He talked about the HOSTILE aggressive drive which is the one we normally think about.

And then he talked about the NON-HOSTILE, NON-DESTRUCTIVE aggressive drive. This is the one that provides motivation in life. It is the “oomph” that moves kids forward to learn, to be creative, to get up and DO! It is the thing that drives curiosity and exploration.

All kids need SOME aggression –

They need the first kind in order to be able to protect themselves and to stand up for themselves.

This is the kind of aggression that is built into our DNA in order to ensure that we survive as a species — as well as in our individual lives. Being able to fight back is not a bad thing! It is only when this form of aggression is expressed in excess or in situations that do not warrant it, that it becomes problematic.

And children need the second kind of aggression — the non-hostile, non-destructive type, to learn new things, to move forward in life, to achieve, to do MORE.

The non-hostile, non-destructive type of aggression is so important to kids to provide the motivation to do what they need and want to do. And some children have more of this than others. These are the children that are more active, more curious, more energetic and seem to want to just do MORE.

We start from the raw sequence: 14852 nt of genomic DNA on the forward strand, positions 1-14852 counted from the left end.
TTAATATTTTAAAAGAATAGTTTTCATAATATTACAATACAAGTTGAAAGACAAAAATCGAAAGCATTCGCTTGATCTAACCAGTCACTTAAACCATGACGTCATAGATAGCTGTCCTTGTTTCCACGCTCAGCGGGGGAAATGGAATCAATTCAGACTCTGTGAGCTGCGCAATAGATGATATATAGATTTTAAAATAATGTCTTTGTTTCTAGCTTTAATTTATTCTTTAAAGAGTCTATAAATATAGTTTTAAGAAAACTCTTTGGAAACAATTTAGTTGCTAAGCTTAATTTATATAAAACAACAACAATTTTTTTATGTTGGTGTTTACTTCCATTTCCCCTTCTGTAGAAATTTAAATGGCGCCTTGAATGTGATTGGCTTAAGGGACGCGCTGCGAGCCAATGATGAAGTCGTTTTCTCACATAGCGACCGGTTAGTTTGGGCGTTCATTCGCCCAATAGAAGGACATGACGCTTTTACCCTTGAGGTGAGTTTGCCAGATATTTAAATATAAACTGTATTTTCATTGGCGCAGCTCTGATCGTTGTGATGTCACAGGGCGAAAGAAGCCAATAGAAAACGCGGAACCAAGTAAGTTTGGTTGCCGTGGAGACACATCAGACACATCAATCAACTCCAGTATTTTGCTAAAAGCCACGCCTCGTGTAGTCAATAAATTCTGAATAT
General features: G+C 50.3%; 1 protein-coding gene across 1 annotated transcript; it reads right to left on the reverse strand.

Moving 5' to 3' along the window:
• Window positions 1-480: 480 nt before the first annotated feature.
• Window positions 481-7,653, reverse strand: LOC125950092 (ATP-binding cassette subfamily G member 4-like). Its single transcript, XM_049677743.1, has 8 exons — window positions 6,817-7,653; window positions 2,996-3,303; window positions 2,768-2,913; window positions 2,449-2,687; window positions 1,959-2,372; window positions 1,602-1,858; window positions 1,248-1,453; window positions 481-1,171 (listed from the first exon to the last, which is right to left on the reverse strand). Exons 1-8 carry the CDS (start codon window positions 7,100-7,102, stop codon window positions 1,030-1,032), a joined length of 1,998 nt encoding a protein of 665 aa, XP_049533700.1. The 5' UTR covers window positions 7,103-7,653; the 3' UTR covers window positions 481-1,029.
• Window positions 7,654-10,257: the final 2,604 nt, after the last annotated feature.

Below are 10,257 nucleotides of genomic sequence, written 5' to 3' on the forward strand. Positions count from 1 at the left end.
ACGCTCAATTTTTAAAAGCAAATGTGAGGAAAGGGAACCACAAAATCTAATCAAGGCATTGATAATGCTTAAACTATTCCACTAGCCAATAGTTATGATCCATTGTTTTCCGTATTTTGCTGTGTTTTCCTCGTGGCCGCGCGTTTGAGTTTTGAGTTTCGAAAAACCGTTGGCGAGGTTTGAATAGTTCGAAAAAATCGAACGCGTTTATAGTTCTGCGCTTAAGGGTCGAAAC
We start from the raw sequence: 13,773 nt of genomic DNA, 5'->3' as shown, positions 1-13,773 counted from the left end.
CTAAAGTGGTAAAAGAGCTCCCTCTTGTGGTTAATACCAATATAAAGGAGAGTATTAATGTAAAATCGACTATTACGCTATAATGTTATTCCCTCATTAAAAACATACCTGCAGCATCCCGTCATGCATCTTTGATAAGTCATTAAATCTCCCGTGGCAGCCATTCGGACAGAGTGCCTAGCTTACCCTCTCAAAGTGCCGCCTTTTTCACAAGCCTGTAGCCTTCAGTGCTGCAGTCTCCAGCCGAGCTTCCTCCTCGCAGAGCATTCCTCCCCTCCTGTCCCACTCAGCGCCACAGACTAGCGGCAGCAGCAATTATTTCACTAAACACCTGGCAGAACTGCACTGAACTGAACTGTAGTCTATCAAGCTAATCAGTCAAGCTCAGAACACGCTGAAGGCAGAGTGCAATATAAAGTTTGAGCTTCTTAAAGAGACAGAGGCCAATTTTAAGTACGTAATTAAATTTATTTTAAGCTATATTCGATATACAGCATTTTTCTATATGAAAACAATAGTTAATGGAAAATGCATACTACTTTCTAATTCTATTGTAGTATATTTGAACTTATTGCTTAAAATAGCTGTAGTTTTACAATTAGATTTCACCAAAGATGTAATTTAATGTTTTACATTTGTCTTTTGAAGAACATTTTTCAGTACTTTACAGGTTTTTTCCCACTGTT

It sometimes feels like a burden to a parent to have a child like this —

BUT if you can help your child to channel this energy, to use it for productive purposes, if you can support their energy level by engaging in productive activities with them and encouraging them to engage in some on their own, if you can provide them with the materials and activities they need — whether legos or art supplies or science kits or music lessons or teams to play on or model airplanes to build, if you can set sufficient limits to help them to contain their energy and to channel it, you may find that you have a future CEO or artist on your hands!

For more on this subject, see Henri Parens’ book,

Aggression in Our Children